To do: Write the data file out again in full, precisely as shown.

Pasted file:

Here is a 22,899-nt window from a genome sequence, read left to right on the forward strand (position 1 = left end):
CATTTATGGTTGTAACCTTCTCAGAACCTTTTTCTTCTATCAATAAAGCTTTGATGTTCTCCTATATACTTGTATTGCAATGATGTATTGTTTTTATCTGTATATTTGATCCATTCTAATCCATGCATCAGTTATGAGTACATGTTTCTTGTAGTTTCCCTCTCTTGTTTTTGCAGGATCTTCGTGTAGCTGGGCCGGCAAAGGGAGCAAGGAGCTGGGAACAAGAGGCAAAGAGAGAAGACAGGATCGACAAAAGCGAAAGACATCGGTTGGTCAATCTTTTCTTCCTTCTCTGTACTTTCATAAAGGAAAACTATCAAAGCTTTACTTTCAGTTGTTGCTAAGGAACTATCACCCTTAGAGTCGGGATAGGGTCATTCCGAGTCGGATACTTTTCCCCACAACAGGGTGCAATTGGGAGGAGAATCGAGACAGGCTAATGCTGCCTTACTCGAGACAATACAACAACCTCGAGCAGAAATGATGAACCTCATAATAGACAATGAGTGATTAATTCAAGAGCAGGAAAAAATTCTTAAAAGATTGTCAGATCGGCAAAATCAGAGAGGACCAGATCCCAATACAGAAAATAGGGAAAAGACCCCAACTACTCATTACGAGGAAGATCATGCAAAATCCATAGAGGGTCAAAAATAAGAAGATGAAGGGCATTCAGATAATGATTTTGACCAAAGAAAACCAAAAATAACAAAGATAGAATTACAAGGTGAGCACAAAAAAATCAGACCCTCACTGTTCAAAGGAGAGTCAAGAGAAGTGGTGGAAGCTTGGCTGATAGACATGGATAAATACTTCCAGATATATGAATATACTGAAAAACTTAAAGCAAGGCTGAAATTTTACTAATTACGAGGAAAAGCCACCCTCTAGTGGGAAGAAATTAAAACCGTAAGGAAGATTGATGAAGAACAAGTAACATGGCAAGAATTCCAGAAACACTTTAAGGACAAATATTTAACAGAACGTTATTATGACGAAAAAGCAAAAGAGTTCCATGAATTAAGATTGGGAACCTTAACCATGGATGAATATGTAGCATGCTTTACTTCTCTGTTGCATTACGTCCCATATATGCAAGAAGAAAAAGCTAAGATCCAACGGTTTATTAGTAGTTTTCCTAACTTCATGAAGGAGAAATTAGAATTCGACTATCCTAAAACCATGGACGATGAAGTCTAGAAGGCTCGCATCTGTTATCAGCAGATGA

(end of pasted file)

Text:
Here is a 22,899-nt window from a genome sequence, read left to right on the forward strand (position 1 = left end):
CATTTATGGTTGTAACCTTCTCAGAACCTTTTTCTTCTATCAATAAAGCTTTGATGTTCTCCTATATACTTGTATTGCAATGATGTATTGTTTTTATCTGTATATTTGATCCATTCTAATCCATGCATCAGTTATGAGTACATGTTTCTTGTAGTTTCCCTCTCTTGTTTTTGCAGGATCTTCGTGTAGCTGGGCCGGCAAAGGGAGCAAGGAGCTGGGAACAAGAGGCAAAGAGAGAAGACAGGATCGACAAAAGCGAAAGACATCGGTTGGTCAATCTTTTCTTCCTTCTCTGTACTTTCATAAAGGAAAACTATCAAAGCTTTACTTTCAGTTGTTGCTAAGGAACTATCACCCTTAGAGTCGGGATAGGGTCATTCCGAGTCGGATACTTTTCCCCACAACAGGGTGCAATTGGGAGGAGAATCGAGACAGGCTAATGCTGCCTTACTCGAGACAATACAACAACCTCGAGCAGAAATGATGAACCTCATAATAGACAATGAGTGATTAATTCAAGAGCAGGAAAAAATTCTTAAAAGATTGTCAGATCGGCAAAATCAGAGAGGACCAGATCCCAATACAGAAAATAGGGAAAAGACCCCAACTACTCATTACGAGGAAGATCATGCAAAATCCATAGAGGGTCAAAAATAAGAAGATGAAGGGCATTCAGATAATGATTTTGACCAAAGAAAACCAAAAATAACAAAGATAGAATTACAAGGTGAGCACAAAAAAATCAGACCCTCACTGTTCAAAGGAGAGTCAAGAGAAGTGGTGGAAGCTTGGCTGATAGACATGGATAAATACTTCCAGATATATGAATATACTGAAAAACTTAAAGCAAGGCTGAAATTTTACTAATTACGAGGAAAAGCCACCCTCTAGTGGGAAGAAATTAAAACCGTAAGGAAGATTGATGAAGAACAAGTAACATGGCAAGAATTCCAGAAACACTTTAAGGACAAATATTTAACAGAACGTTATTATGACGAAAAAGCAAAAGAGTTCCATGAATTAAGATTGGGAACCTTAACCATGGATGAATATGTAGCATGCTTTACTTCTCTGTTGCATTACGTCCCATATATGCAAGAAGAAAAAGCTAAGATCCAACGGTTTATTAGTAGTTTTCCTAACTTCATGAAGGAGAAATTAGAATTCGACTATCCTAAAACCATGGACGATGAAGTCTAGAAGGCTCGCATCTGTTATCAGCAGATGA